Tuesday, June 05, 2012
mercy, mercy me
It's the EEK Conah Me.
Things are still looking bad, out there, sports fans. The problem is too many people have no jobs and no money.
Dean Baker, economist and writer, says we can't get anything like full employment again until something replaces demand that was lost when the housing bubble popped. "This is simple arithmetic," he says, and adds:
Unfortunately, both parties in the United States refuse to talk about filling the hole created by the collapse of the housing bubble in a serious way. The Republicans talk about giving everything to "job creators", with the idea that if we are generous enough to the rich (with tax cuts), they will show their gratitude by creating jobs. There is zero evidence to support this view. Are we supposed to believe that investment will somehow increase by 50% as a share of GDP just because we are nice to rich people?
The world doesn't work that way. Firms create jobs when they have more demand, not because we are nice to their rich owners.
Other than arguing that rich people should pay more taxes, Obama and his administration haven't done much to deal with the current depression, other than laying on a half-hearted and inadequate stimulus some years ago. They use the word "recovery" as if it was an incantation, and Baker says they appear to believe that the economy will eventually right itself through some magical healing process, then concludes, "There is no magic that will allow the economy to override basic arithmetic. In the short term, only the government can provide the boost necessary to support the economy. Over the longer term, we will need to get the trade deficit down through a more competitive dollar."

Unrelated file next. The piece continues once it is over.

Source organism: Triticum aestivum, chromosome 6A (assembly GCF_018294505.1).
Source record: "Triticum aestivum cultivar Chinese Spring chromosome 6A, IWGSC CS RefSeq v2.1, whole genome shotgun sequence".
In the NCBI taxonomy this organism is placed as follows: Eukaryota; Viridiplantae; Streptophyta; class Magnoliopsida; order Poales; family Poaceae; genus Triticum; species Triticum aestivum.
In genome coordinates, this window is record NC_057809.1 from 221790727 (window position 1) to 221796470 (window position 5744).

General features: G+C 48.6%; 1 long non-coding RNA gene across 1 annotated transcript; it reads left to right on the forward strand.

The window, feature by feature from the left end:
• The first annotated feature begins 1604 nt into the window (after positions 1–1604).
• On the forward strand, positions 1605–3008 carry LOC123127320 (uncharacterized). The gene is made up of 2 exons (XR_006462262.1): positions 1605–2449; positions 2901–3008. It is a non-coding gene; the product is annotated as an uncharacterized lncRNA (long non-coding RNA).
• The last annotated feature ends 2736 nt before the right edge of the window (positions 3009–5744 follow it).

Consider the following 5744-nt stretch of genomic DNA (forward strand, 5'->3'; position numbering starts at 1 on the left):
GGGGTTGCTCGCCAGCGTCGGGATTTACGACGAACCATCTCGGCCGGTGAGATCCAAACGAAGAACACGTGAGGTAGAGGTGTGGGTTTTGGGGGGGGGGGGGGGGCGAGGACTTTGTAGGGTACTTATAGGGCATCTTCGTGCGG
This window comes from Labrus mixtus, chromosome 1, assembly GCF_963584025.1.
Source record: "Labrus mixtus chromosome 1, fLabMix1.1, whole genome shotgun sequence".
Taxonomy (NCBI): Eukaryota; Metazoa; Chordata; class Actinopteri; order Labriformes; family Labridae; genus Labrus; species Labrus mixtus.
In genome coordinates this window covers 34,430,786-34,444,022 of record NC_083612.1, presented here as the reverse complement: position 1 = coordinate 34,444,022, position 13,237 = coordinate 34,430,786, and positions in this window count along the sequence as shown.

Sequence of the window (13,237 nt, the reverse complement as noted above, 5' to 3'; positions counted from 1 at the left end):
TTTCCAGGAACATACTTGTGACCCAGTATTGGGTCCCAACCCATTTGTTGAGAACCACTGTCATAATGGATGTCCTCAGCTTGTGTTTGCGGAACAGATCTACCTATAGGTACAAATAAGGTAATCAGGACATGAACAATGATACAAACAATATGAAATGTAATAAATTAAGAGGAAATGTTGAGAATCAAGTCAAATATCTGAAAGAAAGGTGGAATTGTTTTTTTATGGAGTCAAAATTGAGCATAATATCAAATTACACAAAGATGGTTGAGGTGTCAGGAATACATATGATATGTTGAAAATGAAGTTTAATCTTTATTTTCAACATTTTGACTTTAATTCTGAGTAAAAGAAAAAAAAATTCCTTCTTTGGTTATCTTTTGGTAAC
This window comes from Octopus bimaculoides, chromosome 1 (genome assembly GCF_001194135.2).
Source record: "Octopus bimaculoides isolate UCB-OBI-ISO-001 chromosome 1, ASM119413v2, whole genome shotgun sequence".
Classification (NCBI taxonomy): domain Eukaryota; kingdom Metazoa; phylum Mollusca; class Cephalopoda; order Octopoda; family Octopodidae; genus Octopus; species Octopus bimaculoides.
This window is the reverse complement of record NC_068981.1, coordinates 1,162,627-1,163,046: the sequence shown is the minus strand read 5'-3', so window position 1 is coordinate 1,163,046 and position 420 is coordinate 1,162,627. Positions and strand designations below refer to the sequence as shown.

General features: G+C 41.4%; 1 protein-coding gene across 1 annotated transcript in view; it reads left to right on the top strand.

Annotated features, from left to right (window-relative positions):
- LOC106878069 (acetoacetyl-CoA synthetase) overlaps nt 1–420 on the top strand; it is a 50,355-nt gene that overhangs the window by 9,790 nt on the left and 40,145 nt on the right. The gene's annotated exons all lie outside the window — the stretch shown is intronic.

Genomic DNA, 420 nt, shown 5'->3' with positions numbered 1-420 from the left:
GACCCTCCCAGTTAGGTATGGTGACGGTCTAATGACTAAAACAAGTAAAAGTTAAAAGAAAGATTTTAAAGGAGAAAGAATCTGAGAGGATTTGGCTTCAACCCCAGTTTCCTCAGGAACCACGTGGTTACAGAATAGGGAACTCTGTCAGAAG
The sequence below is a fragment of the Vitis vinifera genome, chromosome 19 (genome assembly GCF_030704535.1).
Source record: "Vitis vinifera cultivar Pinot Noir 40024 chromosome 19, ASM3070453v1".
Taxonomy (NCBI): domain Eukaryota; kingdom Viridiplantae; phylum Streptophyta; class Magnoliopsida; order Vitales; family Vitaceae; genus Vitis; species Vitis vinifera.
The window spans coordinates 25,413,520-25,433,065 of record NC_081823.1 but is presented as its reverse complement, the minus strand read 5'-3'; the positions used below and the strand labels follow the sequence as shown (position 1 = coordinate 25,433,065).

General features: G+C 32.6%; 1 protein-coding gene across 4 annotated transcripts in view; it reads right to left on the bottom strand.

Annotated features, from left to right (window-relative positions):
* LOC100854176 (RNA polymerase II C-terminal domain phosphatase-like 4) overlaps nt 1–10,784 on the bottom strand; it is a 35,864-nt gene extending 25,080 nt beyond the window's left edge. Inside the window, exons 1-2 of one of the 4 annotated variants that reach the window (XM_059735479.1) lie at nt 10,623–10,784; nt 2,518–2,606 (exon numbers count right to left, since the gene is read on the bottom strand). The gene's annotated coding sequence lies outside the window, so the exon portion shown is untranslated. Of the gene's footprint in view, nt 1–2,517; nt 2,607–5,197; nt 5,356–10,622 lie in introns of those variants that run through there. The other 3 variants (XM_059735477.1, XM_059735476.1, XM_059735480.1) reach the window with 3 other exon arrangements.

I'm unsure what good it does us to know this, since the chances of anyone with real power taking Dean Baker's advice are about as great as the other thing he puts out that's too much to ask: "a serious discussion of the underlying state of the economy.'
Illustration: from the Roman bas-relief showing a Processional display of trophies captured by Rome in the sack of Jerusalem, 70 A.D., at the Triumph of the commanding general, Titus.
Click on the image for a larger view.